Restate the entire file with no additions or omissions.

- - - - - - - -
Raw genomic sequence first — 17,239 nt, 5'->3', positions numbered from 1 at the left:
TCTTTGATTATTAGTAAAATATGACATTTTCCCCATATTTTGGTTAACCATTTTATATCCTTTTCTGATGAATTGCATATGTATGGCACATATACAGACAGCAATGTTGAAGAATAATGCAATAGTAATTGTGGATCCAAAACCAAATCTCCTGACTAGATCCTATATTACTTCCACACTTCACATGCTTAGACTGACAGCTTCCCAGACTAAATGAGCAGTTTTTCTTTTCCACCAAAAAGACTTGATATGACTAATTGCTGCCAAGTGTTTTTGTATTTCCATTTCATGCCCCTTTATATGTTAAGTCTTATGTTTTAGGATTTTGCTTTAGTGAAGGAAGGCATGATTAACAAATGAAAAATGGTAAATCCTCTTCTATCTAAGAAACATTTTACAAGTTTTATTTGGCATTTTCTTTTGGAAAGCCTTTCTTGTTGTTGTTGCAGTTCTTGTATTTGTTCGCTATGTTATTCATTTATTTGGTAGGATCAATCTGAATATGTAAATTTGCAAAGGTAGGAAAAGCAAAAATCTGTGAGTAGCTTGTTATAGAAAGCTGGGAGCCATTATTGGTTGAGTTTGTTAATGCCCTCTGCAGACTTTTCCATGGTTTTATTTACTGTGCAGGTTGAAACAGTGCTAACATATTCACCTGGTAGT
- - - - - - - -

Raw genomic sequence first — 17,239 nt, 5'->3', positions numbered from 1 at the left:
TCTTTGATTATTAGTAAAATATGACATTTTCCCCATATTTTGGTTAACCATTTTATATCCTTTTCTGATGAATTGCATATGTATGGCACATATACAGACAGCAATGTTGAAGAATAATGCAATAGTAATTGTGGATCCAAAACCAAATCTCCTGACTAGATCCTATATTACTTCCACACTTCACATGCTTAGACTGACAGCTTCCCAGACTAAATGAGCAGTTTTTCTTTTCCACCAAAAAGACTTGATATGACTAATTGCTGCCAAGTGTTTTTGTATTTCCATTTCATGCCCCTTTATATGTTAAGTCTTATGTTTTAGGATTTTGCTTTAGTGAAGGAAGGCATGATTAACAAATGAAAAATGGTAAATCCTCTTCTATCTAAGAAACATTTTACAAGTTTTATTTGGCATTTTCTTTTGGAAAGCCTTTCTTGTTGTTGTTGCAGTTCTTGTATTTGTTCGCTATGTTATTCATTTATTTGGTAGGATCAATCTGAATATGTAAATTTGCAAAGGTAGGAAAAGCAAAAATCTGTGAGTAGCTTGTTATAGAAAGCTGGGAGCCATTATTGGTTGAGTTTGTTAATGCCCTCTGCAGACTTTTCCATGGTTTTATTTACTGTGCAGGTTGAAACAGTGCTAACATATTCACCTGGTAGT